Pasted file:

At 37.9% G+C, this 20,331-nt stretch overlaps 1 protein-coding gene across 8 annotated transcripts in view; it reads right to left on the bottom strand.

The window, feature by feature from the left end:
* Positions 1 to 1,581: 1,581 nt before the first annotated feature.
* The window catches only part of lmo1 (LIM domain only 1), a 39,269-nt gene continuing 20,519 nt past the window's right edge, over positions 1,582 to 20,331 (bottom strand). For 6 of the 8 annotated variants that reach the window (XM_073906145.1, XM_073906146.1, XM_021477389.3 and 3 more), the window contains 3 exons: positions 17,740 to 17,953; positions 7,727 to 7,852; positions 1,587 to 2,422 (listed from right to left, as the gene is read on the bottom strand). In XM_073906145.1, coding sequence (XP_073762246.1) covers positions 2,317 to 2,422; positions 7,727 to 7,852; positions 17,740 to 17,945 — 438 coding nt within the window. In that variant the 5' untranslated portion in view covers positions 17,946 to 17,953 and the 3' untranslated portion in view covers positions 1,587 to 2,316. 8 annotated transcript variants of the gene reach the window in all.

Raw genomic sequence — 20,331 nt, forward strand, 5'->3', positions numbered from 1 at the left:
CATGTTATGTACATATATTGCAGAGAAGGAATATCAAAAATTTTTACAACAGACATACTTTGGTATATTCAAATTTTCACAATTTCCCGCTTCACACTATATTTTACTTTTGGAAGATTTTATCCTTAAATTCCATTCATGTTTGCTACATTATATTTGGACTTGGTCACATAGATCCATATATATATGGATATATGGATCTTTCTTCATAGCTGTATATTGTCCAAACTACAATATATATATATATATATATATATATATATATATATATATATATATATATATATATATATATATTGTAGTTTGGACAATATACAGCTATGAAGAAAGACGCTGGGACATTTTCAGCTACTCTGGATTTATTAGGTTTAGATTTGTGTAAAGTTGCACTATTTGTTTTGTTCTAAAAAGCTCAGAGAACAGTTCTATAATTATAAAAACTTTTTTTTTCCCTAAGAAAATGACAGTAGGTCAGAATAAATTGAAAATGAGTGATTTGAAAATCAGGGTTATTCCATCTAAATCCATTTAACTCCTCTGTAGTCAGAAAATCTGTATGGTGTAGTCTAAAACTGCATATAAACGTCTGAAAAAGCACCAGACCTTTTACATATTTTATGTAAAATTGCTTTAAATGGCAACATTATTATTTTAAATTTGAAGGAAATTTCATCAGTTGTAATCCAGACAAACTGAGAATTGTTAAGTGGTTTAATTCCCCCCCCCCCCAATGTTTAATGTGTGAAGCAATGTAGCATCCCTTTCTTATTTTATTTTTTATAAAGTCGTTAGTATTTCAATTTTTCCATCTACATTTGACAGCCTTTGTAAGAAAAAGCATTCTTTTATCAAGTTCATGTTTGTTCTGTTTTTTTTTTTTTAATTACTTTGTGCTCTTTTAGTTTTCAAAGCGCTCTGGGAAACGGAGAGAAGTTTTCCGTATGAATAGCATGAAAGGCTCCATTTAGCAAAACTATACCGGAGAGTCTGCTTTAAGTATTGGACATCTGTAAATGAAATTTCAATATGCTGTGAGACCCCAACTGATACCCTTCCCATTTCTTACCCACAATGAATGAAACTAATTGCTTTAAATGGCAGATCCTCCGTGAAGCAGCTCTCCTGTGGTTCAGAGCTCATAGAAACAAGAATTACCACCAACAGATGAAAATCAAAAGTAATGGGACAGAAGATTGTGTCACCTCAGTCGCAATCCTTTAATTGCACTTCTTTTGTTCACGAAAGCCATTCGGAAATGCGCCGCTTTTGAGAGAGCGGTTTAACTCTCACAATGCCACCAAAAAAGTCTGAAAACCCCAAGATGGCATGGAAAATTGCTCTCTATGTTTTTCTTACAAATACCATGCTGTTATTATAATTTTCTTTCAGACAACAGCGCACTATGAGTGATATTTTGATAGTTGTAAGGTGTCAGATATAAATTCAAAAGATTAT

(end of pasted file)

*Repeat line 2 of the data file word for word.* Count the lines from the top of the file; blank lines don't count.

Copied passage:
The window, feature by feature from the left end: